2. I’m enjoying watching this process unfold, especially as it coincides with my own tending efforts at a block of flats in inner-western-Sydney! And I’m wondering a few things, which were perhaps foregrounded by your said Daniel. Like, what about the land on which the garden is sculpted; the violence that has produced the very possibility of growing a patch of transnational plants? I am pretty suss about Bourriaud – are social relations (including social-relations-as-art) to be valorized in themselves; how does their formation around projects like this one alter the patterning of the social? This here critique speaks on it. Also, do you think it’s possible to put too many/much coffee grounds on one’s plants? Might the snails think I don’t want to share *at all*?

  3. Ross, the studio for urban projects does look good. i’ll be interested to see if TENDING evolves in that direction…

    Diego, it seems that the Sydney City Farm HAS been approved – see here:

    Ana, thanks for your excellent thoughts. Certainly, one of the things we’re well aware of, every day that we TEND, is that our very presence depends on a whole series of prior interactions, of varying degrees of violence. We encourage these histories to emerge while we work, and we will pay attention to them as they arise. However, an institutional critique of the material and political reality of the Sydney College of the Arts is not our sole focus.

    I’m going to have to take a bit longer to read that link you sent. I think that one of the problems poor old Bourriaud encounters is not really his fault — that he is either loved or hated, each polar position taken without much depth, without much reference to specific local situations. His work has been celebrated, and torn apart. But this does not take away the fact that his book Relational Aesthetics still has some really useful points to make about social relations constituting a key component of an art practice.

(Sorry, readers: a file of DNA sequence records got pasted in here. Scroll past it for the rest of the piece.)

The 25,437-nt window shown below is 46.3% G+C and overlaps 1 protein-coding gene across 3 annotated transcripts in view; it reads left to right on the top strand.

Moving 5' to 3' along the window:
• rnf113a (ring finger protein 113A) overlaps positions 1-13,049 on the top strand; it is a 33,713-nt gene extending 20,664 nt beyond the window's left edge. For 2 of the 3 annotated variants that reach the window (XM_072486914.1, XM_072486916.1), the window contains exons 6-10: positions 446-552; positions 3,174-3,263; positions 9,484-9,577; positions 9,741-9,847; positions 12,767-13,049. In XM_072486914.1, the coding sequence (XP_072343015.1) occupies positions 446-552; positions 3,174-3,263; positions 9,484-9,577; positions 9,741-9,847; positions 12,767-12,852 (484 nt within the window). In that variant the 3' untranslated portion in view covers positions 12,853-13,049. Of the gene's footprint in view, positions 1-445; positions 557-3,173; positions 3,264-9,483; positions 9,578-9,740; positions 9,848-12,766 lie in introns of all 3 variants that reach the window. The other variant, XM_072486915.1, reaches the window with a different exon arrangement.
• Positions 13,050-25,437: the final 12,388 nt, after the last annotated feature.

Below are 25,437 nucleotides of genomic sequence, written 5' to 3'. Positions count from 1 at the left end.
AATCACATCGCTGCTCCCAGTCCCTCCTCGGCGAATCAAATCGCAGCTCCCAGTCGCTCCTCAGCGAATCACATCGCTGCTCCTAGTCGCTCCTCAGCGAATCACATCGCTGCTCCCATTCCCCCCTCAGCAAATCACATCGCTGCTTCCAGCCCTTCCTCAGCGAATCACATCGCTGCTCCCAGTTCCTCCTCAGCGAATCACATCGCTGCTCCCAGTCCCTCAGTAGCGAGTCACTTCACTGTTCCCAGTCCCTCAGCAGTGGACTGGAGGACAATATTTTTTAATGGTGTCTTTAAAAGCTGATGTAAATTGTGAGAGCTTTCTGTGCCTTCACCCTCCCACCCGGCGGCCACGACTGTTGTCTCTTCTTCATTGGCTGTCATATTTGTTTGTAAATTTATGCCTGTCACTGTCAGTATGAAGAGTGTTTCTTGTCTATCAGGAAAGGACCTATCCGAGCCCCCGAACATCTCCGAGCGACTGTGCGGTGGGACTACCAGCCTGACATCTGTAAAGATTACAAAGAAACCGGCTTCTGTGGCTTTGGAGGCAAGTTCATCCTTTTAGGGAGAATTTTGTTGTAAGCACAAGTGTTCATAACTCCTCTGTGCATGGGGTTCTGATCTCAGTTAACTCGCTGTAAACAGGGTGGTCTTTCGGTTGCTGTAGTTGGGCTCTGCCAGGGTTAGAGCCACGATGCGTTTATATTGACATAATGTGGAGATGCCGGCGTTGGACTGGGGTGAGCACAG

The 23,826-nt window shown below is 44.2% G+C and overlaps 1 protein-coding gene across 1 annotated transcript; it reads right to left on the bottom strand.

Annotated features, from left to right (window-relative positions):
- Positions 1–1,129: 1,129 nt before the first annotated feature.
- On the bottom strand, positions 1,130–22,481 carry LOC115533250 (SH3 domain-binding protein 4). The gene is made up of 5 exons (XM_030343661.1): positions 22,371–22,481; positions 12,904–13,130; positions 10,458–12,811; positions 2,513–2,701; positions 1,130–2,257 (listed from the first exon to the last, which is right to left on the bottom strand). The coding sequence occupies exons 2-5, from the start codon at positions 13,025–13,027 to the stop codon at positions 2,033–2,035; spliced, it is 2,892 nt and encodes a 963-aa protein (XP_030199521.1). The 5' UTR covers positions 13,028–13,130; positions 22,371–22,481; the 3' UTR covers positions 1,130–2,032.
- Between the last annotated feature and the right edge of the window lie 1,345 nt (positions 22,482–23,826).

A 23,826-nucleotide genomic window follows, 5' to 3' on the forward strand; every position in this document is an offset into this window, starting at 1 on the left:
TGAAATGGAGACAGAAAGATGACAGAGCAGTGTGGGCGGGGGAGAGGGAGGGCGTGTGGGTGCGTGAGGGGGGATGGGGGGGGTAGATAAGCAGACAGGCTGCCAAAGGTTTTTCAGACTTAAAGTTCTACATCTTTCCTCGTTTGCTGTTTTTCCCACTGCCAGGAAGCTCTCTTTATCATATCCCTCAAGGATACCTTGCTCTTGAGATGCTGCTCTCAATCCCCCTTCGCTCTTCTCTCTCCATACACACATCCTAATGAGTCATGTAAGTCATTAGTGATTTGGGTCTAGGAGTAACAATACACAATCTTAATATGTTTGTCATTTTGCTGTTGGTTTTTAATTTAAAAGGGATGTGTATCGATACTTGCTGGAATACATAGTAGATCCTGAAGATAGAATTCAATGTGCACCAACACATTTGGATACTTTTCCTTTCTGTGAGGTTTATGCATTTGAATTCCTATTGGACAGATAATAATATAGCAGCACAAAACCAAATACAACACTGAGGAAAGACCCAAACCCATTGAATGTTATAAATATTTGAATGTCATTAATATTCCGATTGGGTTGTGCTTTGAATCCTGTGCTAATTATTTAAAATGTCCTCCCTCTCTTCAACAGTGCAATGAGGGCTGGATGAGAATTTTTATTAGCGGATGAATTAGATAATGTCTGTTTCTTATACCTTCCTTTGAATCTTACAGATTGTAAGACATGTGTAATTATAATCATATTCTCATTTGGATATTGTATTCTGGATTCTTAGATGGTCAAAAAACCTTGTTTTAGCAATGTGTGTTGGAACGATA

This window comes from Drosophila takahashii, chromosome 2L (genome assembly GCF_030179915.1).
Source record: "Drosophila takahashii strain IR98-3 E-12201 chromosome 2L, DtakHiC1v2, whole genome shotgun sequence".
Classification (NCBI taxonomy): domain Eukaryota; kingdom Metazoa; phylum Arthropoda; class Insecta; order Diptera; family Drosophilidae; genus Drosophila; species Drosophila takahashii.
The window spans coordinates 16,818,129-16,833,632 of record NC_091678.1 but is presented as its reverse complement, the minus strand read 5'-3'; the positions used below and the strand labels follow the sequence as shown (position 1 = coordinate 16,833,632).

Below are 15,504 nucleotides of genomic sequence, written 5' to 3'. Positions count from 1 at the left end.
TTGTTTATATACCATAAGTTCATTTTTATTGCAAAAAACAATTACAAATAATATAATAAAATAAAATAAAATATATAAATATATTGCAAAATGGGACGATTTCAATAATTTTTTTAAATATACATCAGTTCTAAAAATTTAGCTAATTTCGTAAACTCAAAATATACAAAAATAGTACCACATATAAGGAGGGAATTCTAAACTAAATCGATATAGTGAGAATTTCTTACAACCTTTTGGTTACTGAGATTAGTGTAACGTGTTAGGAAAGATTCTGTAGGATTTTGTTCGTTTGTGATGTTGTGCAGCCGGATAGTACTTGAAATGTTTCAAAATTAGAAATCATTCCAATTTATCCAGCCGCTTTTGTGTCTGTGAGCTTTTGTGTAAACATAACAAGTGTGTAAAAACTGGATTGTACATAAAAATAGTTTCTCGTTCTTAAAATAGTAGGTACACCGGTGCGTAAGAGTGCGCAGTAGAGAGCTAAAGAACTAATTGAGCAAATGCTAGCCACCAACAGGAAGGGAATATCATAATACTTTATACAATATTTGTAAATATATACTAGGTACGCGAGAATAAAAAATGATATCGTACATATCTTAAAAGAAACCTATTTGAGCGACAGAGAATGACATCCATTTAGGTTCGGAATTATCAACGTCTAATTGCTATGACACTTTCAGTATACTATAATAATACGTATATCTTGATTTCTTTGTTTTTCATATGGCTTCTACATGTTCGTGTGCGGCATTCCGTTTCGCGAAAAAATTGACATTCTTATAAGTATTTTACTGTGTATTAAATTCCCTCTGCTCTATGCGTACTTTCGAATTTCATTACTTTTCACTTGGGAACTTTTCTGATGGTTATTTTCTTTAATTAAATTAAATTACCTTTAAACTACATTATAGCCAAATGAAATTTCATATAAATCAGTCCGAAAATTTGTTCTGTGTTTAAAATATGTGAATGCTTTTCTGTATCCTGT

Before I could begin answer a juicy question like: ” are social relations (including social-relations-as-art) to be valorized in themselves; how does their formation around projects like this one alter the patterning of the social?” – perhaps you might yourself give some thoughts on this?

    Is there already evidence, here in the blog, which reveals the ways that the patterning of the social is developing through TENDING? I’d be interested in your thoughts!

    Looking forward to seeing you at the garden!

  4. The audacity! Asked to answer my own question! 😉 I’m not sure I could answer it – certainly not on your behalf/on behalf of the tender-ers. It’s more something I tend (see what I did there?!) to keep in mind when making claims to relational work.

    As for site histories, institutional or otherwise, it makes sense that they will emerge (or, be made present in a different way to usual, perhaps even be made more visible) through the process of tending – which I believe can refer to both waiting and witnessing.

    I still need help with my snails…permaculture says I need a duck but I don’t think they’re allowed in flats. Sigh.

  5. ana
    do you have a cat? I used to have millions of snails.

    i believe there’s a connection. when my cat died (RIP dear Ruben), my snail problem really dropped off.

    You see, Ruben spent a lot of his day chasing birds. They stopped coming to our yard. After he departed this mortal coil, the birds came back, and they ate the snails.

    not all of them, but enough to stop the plague…
    just a thought…

    the other thing i used to do (in the ruben era) was go out at 10pm with a big bucket and harvest them all. I’m afraid to say i then squashed them, and turned them back into the soil.

    recycling nutrients! but not for the squeamish.

  6. Oh wow. Thanks Lucas. I wish I had a cat but maybe it’s for the best. Lolo Houbein suggests “migrating” them – perhaps a euphemism for mass squashing?!